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Corrine Brown, Congresswoman Convicted of Scamming Low Income Students, Has Started Her Prison Sentence

Corrine Brown, former representative of Florida's 5th Congressional District

Corrine Brown, the former representative of Florida's 5th Congressional District, has been found guilty of mail, wire, and tax fraud involving a bogus charity for low-income students. She started her prison sentence three weeks ago; fellow inmates claim she gets special treatment.
Brown has been convicted late last year for stealing approximately $800,000 of funds from One Door for Education, a bogus charity that claims to give scholarships to poor children. She had reportedly used the donations for personal expenses such as lavish parties, Bahamas trips, tickets to a Beyoncé concert, and to fill up her own bank accounts.

Brown, 71 years old, started her five-year prison sentence on January 29. She arrived in style and emerged from a tinted "limousine-style minibus" at the Coleman Federal Correctional Complex.

Larry Levine, director of Wall Street Prison Consultants and an ex-convict himself, told the Orlando Sentinel that Brown will have a hard time in prison. "When they get high-profile inmates like her, they like to treat them like [expletive]," said Levine. "Seriously, she’s got a rough road ahead of her."

But it seems that it's not exactly the case. Inmates wrote letters claiming Brown receives special treatment such massages, extra meals, cleaning help, being able to wear "brand new high-top leather sneakers", and being able to keep "a bunch wigs" and wear them.

Current and former prison officials denied the claims and said the complaints are bogus and some are just exaggerated. Richard Pari, a former lieutenant at the facility, said, "I can guarantee those people at the Bureau of Prisons are professional people."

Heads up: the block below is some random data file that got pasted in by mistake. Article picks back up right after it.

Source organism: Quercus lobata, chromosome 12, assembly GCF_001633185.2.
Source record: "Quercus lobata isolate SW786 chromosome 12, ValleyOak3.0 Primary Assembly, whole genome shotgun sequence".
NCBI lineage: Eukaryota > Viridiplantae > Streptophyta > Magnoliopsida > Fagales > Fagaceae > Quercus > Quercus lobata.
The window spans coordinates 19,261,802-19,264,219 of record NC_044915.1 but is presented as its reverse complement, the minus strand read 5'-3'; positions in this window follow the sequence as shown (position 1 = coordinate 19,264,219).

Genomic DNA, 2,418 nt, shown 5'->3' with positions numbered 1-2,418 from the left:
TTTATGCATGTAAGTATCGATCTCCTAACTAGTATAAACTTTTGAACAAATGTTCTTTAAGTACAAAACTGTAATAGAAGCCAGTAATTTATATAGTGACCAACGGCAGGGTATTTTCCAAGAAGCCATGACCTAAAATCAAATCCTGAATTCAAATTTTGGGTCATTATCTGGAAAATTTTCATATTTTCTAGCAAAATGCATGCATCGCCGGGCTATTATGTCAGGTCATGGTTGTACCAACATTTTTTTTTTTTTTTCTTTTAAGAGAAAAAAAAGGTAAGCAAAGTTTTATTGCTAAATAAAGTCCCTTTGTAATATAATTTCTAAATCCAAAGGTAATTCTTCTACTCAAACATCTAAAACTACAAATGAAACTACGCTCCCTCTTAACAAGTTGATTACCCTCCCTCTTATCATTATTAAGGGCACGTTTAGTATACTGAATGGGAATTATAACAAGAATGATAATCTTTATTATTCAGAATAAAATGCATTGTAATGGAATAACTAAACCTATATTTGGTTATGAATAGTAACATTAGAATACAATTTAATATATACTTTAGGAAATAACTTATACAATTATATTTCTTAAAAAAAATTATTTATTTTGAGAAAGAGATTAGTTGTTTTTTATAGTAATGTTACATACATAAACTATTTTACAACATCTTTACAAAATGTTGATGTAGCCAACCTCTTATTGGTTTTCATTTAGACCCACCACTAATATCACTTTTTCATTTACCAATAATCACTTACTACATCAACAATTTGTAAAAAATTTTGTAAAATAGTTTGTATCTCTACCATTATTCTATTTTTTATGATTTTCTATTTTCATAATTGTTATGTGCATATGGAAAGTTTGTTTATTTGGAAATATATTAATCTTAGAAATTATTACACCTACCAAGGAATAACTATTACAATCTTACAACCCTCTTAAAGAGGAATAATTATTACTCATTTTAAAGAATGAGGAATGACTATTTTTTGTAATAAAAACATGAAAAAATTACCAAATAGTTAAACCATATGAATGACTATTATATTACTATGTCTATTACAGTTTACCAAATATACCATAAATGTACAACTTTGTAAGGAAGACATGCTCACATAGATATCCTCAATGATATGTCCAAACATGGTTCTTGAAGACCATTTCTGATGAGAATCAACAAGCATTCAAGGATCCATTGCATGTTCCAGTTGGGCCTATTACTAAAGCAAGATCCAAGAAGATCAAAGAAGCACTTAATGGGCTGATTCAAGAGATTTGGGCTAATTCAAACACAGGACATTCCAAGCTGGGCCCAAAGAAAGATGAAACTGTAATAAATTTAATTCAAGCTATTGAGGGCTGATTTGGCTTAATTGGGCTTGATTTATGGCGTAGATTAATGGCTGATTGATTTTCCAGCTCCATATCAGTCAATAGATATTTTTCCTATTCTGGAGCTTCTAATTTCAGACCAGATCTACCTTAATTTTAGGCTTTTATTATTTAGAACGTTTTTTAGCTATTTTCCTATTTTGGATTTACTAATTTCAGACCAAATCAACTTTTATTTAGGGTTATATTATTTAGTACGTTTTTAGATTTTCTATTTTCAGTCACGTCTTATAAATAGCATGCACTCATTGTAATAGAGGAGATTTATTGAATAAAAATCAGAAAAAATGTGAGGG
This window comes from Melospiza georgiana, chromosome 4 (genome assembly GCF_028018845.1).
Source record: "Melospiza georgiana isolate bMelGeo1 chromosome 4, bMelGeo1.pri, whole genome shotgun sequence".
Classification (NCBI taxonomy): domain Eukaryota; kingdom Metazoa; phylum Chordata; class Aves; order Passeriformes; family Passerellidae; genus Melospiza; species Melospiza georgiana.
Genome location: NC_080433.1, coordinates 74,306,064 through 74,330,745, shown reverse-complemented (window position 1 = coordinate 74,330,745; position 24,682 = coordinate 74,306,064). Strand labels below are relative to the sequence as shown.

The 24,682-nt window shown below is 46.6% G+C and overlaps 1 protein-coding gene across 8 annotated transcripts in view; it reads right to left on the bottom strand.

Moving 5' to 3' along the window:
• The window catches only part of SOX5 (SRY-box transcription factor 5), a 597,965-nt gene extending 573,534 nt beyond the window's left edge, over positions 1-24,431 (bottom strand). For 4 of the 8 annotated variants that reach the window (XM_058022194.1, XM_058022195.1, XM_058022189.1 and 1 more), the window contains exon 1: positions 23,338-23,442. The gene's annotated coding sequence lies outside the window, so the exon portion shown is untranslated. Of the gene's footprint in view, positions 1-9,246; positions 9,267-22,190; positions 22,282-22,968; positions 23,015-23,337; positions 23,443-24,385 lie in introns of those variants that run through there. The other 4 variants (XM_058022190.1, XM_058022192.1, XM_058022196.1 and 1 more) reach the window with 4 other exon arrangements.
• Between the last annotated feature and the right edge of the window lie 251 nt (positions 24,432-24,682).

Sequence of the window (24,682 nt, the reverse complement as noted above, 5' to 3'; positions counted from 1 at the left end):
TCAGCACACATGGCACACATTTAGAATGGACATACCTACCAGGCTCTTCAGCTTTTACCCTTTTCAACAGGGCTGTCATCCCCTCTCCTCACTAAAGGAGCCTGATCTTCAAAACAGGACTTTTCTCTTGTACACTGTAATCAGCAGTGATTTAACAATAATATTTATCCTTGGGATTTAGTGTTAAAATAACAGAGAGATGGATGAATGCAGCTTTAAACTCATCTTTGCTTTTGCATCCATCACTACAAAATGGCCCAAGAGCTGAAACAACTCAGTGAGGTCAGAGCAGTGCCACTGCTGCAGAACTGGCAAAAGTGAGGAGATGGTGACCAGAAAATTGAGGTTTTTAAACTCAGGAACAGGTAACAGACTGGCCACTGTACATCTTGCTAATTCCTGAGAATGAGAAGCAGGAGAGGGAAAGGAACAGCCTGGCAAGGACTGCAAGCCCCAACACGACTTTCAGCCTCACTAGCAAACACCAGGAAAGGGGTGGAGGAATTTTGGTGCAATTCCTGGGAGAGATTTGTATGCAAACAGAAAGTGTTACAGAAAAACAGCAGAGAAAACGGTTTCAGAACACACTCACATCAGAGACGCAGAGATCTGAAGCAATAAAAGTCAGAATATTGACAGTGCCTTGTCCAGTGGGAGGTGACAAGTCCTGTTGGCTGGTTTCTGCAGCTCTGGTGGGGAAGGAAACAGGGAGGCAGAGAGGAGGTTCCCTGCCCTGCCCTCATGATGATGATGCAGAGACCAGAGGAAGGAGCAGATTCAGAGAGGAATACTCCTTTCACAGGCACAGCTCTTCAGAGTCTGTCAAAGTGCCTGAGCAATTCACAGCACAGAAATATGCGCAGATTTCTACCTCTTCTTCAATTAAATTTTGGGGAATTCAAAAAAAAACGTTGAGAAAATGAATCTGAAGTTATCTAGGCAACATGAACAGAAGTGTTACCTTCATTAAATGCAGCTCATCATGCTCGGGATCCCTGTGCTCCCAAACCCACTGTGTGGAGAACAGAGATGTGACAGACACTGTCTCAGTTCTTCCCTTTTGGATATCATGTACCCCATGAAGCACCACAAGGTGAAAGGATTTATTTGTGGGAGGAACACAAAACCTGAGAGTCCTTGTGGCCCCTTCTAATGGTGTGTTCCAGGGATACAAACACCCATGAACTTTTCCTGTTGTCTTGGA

"You showed me a list and I disagree wholeheartedly. The wigs did not happen. I had talked to a few different people working in the R and D, and, in my experience working in the prison, that's removed from you. She's provided a skull cap and that's what she wears," Pari added.

Joe Rojas, who currently serves as the head of the local prison workers' union, said, "All the other inmates, they're treating her nice, giving her candy bars. But as far as we are, we can't do that, No. 1, because that's an ethics violations."

Brown, who was charged with federal corruption, conspiracy, tax evasion, and fraud, was sentenced last December to five years in prison, three years probation, as well as restitution payments of $250 per month.

Brown is appealing her conviction. If the appeal is overturned, she will most probably serve 80 percent of her 60-month sentence.

According to the Bureau of Prisons, Brown's release date is June 6, 2022.

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